Hahn has spent her entire career in Brainerd, working as a mental health professional, a special education teacher and a director of special education at the Paul Bunyan Education Cooperative.
Many of the same community members showed up Wednesday night, asking Schneider similar questions as the night before.
The chief academic officer of Chicago-based education company EdIncites, Schneider lives in Chanhassen, and his public school experience includes associate superintendent in Minnetonka; high school principal in Napa Valley, California; and high school English teacher in Minneapolis.
Finances and enrollment took center stage for much of Schneider’s interview with both the community members and board members Wednesday.
When asked if he was intimidated by the possibility of having to pass an operating levy if offered the job, Schneider said he already knows that’s part of the job as a superintendent and would not be applying for the position if he wasn’t prepared to do that.
There’s a science to passing referendums, he said, and it includes understanding the voters’ appetite for passing a measure. District leaders need to understand the community’s comfort level but also work to expand it, he said, by letting them know how a referendum would benefit them and their children.
It’s also important for the district to honor any promises they make during referendums, he added, meaning follow-up is important to make sure residents and business owners feel they’ve gotten what was promised.
Enrollment is also an important factor to consider when looking at finances, Schneider said, as every student the district loses is a loss of funding. While he believes much of Brainerd’s decline can be tied to masking requirements and parents simply finding alternative options that worked better for their families during COVID-19, he said he would like to interview families who left to get a clear understanding of just what the issue is and figure out if it’s something fixable that could bring those kids back. He said the district should operate just like a business in that it takes every loss seriously and figures out a way to remedy the situation if possible.
Everything the district does, he said, needs to tie back to how it affects enrollment.
Schneider also spoke of operational efficiency and figuring out how to trim the budget in ways that won’t affect academic outcomes. Throughout his time working with school finances, he said there has always been a place to trim.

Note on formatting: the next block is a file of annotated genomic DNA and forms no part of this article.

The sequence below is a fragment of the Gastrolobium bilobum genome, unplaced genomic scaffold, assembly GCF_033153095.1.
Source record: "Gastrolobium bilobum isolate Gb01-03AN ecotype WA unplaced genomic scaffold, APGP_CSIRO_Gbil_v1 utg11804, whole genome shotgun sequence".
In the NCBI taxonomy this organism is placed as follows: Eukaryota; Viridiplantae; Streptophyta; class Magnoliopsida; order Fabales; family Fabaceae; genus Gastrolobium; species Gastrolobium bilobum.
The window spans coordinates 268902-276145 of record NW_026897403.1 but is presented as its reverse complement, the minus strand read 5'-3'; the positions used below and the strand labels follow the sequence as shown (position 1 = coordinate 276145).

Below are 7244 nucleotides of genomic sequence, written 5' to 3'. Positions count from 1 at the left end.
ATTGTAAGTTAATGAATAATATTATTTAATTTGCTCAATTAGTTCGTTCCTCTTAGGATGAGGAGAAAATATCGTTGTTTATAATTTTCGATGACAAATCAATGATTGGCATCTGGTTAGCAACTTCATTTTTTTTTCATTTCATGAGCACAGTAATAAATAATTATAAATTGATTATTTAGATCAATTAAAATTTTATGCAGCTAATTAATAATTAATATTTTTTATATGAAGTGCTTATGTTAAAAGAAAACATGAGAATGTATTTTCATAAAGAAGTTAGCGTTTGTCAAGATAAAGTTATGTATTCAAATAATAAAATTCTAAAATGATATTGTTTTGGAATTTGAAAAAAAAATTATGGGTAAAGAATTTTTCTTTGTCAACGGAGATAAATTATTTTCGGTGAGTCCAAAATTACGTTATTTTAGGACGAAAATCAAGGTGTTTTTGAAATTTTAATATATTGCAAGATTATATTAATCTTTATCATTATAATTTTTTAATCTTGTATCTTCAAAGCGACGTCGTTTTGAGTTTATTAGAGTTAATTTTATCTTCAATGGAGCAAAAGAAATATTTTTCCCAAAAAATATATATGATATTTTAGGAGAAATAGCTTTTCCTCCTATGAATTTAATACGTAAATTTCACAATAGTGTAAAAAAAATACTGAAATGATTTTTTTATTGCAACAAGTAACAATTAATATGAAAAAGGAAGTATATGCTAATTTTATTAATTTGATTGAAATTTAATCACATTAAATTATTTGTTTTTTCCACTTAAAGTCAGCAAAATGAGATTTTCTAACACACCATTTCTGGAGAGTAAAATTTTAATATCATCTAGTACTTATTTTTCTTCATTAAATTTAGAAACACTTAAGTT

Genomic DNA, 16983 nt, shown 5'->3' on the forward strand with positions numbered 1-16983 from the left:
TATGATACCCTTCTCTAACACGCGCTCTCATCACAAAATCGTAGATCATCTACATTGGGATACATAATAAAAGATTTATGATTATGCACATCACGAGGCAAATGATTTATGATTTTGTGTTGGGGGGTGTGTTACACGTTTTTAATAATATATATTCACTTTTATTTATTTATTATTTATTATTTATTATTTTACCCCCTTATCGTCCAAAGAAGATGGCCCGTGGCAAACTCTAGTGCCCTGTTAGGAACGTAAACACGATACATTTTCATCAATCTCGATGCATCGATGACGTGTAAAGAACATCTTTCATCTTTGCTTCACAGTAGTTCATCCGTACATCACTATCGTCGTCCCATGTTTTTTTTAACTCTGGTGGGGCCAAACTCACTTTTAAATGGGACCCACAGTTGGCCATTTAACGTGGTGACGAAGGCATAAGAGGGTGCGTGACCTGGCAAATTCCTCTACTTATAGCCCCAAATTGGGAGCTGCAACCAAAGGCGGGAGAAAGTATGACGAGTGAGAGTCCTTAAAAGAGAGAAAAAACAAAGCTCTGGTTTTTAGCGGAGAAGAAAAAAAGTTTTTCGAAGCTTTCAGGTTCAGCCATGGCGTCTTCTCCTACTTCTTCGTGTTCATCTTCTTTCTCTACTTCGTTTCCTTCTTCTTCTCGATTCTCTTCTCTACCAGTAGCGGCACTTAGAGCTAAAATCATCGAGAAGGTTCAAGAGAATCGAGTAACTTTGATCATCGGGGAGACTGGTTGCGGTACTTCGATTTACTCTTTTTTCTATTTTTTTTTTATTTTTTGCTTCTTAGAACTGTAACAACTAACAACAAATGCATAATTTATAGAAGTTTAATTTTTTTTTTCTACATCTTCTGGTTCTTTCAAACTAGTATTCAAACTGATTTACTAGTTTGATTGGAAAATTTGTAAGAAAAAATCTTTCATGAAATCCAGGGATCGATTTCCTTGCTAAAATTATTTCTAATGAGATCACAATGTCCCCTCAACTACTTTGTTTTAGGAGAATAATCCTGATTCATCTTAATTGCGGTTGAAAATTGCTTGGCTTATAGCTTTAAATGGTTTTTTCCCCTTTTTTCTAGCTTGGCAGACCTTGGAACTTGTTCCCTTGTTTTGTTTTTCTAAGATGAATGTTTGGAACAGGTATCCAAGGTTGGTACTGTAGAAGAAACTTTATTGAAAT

Like Hahn, Schneider also fielded a question about navigating the political divide in the community and taking everyone’s views into perspective. The key, he said, is for the district to have its finger on the pulse of the community at all times. In times of COVID-19, he said he knew of school districts that regularly sent out parent surveys to see how they were feeling. Surveys, Schneider said, can be a powerful tool in hearing more voices than just the ones that are loudest and oftentimes getting input from people who aren’t speaking up in public.During his time in Minnetonka, he said the district sent out a very detailed end-of-the-year survey to parents, asking them what went well over the past year and what concerns they had. District leaders would then use those concerns to create their goals for the next school year. While it’s hard to capture everyone’s input, Schneider said if leaders build the right survey and emphasize how that information will be used to set the district’s goals, people will respond.
A portion of Schneider’s interview with the board Wednesday night focused on the VANTAGE program he worked with during his time in Minnetonka and how that concept could strengthen the district’s relationship with the business community and open up more career pathways for students.
VANTAGE works with a multi-disciplinary curriculum, combining two or more subjects through real-life projects students get to work on. An example he laid out would be a company’s communication’s department running a marketing campaign for a new project and essentially giving that campaign to students. The students would take on various roles and work with a professional mentor to work through the project and eventually present their final results to the company. While the company wouldn’t always necessarily use every part of the student’s project, it’s an opportunity for the kids to get some real work experience and understand project management, which is a key piece of many jobs.
Schneider also fielded Black Lance’s question about how successful diversity, equity and inclusion work looks. He said it needs to be done in partnership with the community, as sometimes the district can move faster than the community is comfortable with. Partnerships also have to drive the work, he said.
He also spoke of equity as being twofold. Equity with a lowercase “e,” he said, is making sure every student gets the support they need to be successful. Equity with a capital “e,” he said, deals with policies and a public process for getting to equity.
“You can do both, and it can look and feel a little bit different. The lowercase ‘e’ is happening today. People are doing lowercase ‘e’ everyday,” he said, noting the policy initiative is a much longer process.